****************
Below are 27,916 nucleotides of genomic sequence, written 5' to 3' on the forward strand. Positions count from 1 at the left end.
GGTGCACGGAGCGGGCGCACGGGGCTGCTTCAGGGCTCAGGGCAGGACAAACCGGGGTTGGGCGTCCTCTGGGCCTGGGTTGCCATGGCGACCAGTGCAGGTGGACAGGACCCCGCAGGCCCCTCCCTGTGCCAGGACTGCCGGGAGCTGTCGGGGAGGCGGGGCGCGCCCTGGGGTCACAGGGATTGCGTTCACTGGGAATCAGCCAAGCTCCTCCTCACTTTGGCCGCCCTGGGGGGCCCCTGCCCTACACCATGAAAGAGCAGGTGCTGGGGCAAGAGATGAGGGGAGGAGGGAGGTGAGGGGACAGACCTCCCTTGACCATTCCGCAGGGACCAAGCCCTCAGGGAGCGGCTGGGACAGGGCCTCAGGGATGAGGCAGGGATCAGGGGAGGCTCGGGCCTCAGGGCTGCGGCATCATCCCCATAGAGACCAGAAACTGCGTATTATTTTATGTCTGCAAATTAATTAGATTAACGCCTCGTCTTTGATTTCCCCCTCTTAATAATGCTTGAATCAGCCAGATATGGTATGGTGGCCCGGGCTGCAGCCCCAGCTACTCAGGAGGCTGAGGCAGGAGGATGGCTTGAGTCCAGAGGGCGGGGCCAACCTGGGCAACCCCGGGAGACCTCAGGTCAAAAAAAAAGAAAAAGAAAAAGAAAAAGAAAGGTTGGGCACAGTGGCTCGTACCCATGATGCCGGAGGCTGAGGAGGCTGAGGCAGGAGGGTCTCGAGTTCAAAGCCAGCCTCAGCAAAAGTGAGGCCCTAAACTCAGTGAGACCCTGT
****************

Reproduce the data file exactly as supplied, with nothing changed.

Below are 27,916 nucleotides of genomic sequence, written 5' to 3' on the forward strand. Positions count from 1 at the left end.
GGTGCACGGAGCGGGCGCACGGGGCTGCTTCAGGGCTCAGGGCAGGACAAACCGGGGTTGGGCGTCCTCTGGGCCTGGGTTGCCATGGCGACCAGTGCAGGTGGACAGGACCCCGCAGGCCCCTCCCTGTGCCAGGACTGCCGGGAGCTGTCGGGGAGGCGGGGCGCGCCCTGGGGTCACAGGGATTGCGTTCACTGGGAATCAGCCAAGCTCCTCCTCACTTTGGCCGCCCTGGGGGGCCCCTGCCCTACACCATGAAAGAGCAGGTGCTGGGGCAAGAGATGAGGGGAGGAGGGAGGTGAGGGGACAGACCTCCCTTGACCATTCCGCAGGGACCAAGCCCTCAGGGAGCGGCTGGGACAGGGCCTCAGGGATGAGGCAGGGATCAGGGGAGGCTCGGGCCTCAGGGCTGCGGCATCATCCCCATAGAGACCAGAAACTGCGTATTATTTTATGTCTGCAAATTAATTAGATTAACGCCTCGTCTTTGATTTCCCCCTCTTAATAATGCTTGAATCAGCCAGATATGGTATGGTGGCCCGGGCTGCAGCCCCAGCTACTCAGGAGGCTGAGGCAGGAGGATGGCTTGAGTCCAGAGGGCGGGGCCAACCTGGGCAACCCCGGGAGACCTCAGGTCAAAAAAAAAGAAAAAGAAAAAGAAAAAGAAAGGTTGGGCACAGTGGCTCGTACCCATGATGCCGGAGGCTGAGGAGGCTGAGGCAGGAGGGTCTCGAGTTCAAAGCCAGCCTCAGCAAAAGTGAGGCCCTAAACTCAGTGAGACCCTGT